Scientists are working to create meat that comes from a laboratory, not an animal.
Advocates of ‘in vitro meat’ say it could satisfy the world’s growing appetite for meat with less pressure on the environment.
Jason Matheny: The question, I think, is not what’s natural, but what’s best. What’s best for our health, what’s best for the environment.
That’s Jason Matheny, director of New Harvest, a nonprofit research organization for in vitro meat.
Jason Matheny: If we can produce our meat in a cleaner and healthier way, like producing it in vitro, then we could satisfy our global demand for meat, but without all its attendant problems.
According to a 2006 U.N. report, the livestock industry contributes nearly 20% of the world’s greenhouse gases and takes up about 30% of the planet’s useable land. But in vitro meat is grown in what Matheny calls ‘a nutritious soup’ inside of an incubator, which fuels development of muscle cells and connective tissue.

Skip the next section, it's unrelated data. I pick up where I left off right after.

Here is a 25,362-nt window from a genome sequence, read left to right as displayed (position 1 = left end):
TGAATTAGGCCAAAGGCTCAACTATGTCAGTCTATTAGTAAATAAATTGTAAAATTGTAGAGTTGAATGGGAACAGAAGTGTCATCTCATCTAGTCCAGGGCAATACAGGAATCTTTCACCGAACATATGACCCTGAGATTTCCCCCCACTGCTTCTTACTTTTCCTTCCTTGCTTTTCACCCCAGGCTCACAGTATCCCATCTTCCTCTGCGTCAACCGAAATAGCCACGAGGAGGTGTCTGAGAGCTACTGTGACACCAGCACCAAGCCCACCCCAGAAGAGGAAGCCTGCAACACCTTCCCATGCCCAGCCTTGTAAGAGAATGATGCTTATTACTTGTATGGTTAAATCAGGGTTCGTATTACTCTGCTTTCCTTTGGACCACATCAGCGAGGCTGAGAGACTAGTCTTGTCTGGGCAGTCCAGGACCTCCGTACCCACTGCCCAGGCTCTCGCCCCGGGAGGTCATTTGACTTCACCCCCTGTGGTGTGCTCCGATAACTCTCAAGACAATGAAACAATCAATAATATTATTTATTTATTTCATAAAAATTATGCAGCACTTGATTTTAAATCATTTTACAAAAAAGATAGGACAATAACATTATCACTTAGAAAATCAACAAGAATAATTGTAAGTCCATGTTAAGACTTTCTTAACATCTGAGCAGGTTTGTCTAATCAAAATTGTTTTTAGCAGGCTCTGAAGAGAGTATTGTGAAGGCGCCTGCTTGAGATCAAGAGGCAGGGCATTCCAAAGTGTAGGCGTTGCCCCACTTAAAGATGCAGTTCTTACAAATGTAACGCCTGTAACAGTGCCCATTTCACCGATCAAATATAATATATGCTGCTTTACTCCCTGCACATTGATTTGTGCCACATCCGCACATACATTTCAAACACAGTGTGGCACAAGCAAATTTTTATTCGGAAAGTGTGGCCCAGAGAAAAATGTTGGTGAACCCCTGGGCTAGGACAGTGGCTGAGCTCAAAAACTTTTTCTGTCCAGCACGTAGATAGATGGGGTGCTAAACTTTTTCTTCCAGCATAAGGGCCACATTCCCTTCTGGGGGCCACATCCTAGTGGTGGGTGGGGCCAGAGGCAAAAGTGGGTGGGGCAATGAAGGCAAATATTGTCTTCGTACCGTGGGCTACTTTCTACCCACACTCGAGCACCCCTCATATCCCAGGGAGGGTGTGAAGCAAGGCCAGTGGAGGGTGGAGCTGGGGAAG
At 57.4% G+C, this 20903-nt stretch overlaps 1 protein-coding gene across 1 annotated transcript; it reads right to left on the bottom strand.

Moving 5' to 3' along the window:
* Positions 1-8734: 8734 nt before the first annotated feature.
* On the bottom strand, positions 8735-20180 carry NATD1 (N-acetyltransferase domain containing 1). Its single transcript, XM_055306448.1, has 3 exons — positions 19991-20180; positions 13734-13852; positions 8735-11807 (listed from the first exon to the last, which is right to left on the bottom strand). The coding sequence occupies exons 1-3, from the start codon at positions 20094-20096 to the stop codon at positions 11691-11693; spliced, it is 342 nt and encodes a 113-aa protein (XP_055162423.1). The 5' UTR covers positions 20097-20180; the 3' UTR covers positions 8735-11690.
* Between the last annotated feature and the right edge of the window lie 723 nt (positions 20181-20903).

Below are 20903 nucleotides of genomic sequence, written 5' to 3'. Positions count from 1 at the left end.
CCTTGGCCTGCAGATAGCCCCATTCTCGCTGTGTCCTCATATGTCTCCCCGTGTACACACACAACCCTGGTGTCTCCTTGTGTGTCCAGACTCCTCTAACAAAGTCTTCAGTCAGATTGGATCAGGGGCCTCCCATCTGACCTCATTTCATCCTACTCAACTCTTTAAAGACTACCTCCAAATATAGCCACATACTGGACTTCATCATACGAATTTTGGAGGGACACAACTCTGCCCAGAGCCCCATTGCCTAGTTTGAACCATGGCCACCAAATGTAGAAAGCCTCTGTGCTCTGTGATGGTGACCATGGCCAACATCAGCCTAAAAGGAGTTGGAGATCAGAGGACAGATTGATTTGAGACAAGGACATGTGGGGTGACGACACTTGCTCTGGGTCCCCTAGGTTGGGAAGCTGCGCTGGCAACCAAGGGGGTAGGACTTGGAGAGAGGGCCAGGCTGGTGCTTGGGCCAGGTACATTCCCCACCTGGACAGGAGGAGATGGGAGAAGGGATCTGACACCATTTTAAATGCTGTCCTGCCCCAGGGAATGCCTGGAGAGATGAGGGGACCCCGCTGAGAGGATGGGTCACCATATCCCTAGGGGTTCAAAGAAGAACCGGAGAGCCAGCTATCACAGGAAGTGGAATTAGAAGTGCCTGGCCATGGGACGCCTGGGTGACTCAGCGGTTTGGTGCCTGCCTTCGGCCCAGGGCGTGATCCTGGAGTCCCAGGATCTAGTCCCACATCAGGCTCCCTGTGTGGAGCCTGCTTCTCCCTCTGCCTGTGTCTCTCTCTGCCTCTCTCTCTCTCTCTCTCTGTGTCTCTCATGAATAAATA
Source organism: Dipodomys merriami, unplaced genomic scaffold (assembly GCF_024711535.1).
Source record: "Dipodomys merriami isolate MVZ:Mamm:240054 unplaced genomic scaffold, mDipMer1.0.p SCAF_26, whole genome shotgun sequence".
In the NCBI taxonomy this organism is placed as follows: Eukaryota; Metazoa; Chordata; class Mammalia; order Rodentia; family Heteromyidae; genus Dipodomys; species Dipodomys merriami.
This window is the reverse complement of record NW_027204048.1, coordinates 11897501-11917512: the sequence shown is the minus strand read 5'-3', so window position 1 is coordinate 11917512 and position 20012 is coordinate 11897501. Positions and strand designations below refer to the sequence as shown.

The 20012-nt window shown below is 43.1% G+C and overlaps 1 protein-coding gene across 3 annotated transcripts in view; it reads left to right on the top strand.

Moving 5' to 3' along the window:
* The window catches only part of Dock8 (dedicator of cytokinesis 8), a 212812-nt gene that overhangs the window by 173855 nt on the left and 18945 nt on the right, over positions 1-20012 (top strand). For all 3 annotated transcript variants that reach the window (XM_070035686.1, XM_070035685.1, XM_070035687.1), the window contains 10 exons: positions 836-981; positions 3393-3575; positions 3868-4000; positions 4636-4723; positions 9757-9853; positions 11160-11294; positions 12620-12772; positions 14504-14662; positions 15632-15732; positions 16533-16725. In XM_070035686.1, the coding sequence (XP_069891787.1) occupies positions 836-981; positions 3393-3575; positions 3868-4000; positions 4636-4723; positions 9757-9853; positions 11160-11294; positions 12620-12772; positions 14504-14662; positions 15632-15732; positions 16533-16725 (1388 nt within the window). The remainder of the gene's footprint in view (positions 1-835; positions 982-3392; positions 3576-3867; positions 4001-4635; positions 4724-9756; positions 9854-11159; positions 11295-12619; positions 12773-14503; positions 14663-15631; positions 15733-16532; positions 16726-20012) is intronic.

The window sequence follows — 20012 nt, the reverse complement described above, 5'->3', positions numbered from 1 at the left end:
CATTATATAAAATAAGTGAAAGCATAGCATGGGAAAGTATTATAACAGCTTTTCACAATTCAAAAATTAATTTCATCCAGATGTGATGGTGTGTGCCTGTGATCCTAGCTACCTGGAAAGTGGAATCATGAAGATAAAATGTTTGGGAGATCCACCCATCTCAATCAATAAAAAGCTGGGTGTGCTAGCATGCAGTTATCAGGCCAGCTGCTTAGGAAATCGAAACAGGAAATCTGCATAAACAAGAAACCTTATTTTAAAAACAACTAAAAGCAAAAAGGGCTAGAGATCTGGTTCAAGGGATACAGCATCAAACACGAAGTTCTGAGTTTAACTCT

Jason Matheny: It wouldn’t be a whole animal, it would just be the cuts of meat that would be edible. Doing this would dramatically increase the efficiency of meat production.
The final product would look as familiar as a hamburger. In vitro meat could end up in grocery stores within the next five to ten years.
Our thanks to:
Director, New Harvest
Bloomberg School of Public Health
Johns Hopkins University
Learning to love science. As a producer for EarthSky, Lindsay Patterson interviews some of the world's most fascinating scientists. Through EarthSky, her work content is syndicated on some of the world's top media websites, including USAToday.com and Reuters.com. Patterson is also charged with helping to stay in steady communication with the thousands of scientists who contribute to EarthSky's work of making the voice of science heard in a noisy world. She graduated from Colorado College with a degree in creative writing, and a keen interest in all forms of journalism and media.